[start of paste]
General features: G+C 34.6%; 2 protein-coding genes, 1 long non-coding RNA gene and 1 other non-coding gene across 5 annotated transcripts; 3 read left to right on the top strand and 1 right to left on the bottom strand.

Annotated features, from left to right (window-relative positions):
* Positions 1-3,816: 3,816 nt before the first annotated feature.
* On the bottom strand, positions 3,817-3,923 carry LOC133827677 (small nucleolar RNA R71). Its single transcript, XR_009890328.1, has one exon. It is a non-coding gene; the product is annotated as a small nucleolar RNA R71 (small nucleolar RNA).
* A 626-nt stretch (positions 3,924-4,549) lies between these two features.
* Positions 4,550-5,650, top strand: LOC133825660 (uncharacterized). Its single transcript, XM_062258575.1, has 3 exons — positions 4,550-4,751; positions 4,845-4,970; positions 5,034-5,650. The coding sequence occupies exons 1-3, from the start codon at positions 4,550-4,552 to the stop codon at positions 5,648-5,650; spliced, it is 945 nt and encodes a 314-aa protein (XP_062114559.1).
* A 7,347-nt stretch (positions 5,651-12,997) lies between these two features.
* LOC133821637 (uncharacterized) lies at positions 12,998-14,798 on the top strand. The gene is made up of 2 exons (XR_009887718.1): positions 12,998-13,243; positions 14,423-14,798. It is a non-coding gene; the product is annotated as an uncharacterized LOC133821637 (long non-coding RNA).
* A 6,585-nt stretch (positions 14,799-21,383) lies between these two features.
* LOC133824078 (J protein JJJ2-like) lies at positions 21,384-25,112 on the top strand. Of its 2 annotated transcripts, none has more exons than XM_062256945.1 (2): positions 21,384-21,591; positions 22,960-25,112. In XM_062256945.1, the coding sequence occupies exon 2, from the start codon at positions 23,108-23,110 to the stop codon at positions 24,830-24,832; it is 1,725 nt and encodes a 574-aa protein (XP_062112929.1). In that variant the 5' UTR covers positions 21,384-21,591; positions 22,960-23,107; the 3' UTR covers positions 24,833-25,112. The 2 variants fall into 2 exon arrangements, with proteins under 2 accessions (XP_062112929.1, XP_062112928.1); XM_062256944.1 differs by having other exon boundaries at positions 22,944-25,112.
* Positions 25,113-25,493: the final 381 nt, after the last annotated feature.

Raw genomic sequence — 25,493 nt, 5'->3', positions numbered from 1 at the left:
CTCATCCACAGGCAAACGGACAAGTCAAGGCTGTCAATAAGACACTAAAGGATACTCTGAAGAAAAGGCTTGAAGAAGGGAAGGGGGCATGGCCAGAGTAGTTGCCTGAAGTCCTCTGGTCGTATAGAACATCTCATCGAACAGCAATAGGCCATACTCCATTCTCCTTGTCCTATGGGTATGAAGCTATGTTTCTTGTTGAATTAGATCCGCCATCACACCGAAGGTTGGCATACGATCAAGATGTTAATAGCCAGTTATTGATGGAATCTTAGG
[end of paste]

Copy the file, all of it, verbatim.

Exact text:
General features: G+C 34.6%; 2 protein-coding genes, 1 long non-coding RNA gene and 1 other non-coding gene across 5 annotated transcripts; 3 read left to right on the top strand and 1 right to left on the bottom strand.

Annotated features, from left to right (window-relative positions):
* Positions 1-3,816: 3,816 nt before the first annotated feature.
* On the bottom strand, positions 3,817-3,923 carry LOC133827677 (small nucleolar RNA R71). Its single transcript, XR_009890328.1, has one exon. It is a non-coding gene; the product is annotated as a small nucleolar RNA R71 (small nucleolar RNA).
* A 626-nt stretch (positions 3,924-4,549) lies between these two features.
* Positions 4,550-5,650, top strand: LOC133825660 (uncharacterized). Its single transcript, XM_062258575.1, has 3 exons — positions 4,550-4,751; positions 4,845-4,970; positions 5,034-5,650. The coding sequence occupies exons 1-3, from the start codon at positions 4,550-4,552 to the stop codon at positions 5,648-5,650; spliced, it is 945 nt and encodes a 314-aa protein (XP_062114559.1).
* A 7,347-nt stretch (positions 5,651-12,997) lies between these two features.
* LOC133821637 (uncharacterized) lies at positions 12,998-14,798 on the top strand. The gene is made up of 2 exons (XR_009887718.1): positions 12,998-13,243; positions 14,423-14,798. It is a non-coding gene; the product is annotated as an uncharacterized LOC133821637 (long non-coding RNA).
* A 6,585-nt stretch (positions 14,799-21,383) lies between these two features.
* LOC133824078 (J protein JJJ2-like) lies at positions 21,384-25,112 on the top strand. Of its 2 annotated transcripts, none has more exons than XM_062256945.1 (2): positions 21,384-21,591; positions 22,960-25,112. In XM_062256945.1, the coding sequence occupies exon 2, from the start codon at positions 23,108-23,110 to the stop codon at positions 24,830-24,832; it is 1,725 nt and encodes a 574-aa protein (XP_062112929.1). In that variant the 5' UTR covers positions 21,384-21,591; positions 22,960-23,107; the 3' UTR covers positions 24,833-25,112. The 2 variants fall into 2 exon arrangements, with proteins under 2 accessions (XP_062112929.1, XP_062112928.1); XM_062256944.1 differs by having other exon boundaries at positions 22,944-25,112.
* Positions 25,113-25,493: the final 381 nt, after the last annotated feature.

Raw genomic sequence — 25,493 nt, 5'->3', positions numbered from 1 at the left:
CTCATCCACAGGCAAACGGACAAGTCAAGGCTGTCAATAAGACACTAAAGGATACTCTGAAGAAAAGGCTTGAAGAAGGGAAGGGGGCATGGCCAGAGTAGTTGCCTGAAGTCCTCTGGTCGTATAGAACATCTCATCGAACAGCAATAGGCCATACTCCATTCTCCTTGTCCTATGGGTATGAAGCTATGTTTCTTGTTGAATTAGATCCGCCATCACACCGAAGGTTGGCATACGATCAAGATGTTAATAGCCAGTTATTGATGGAATCTTAGG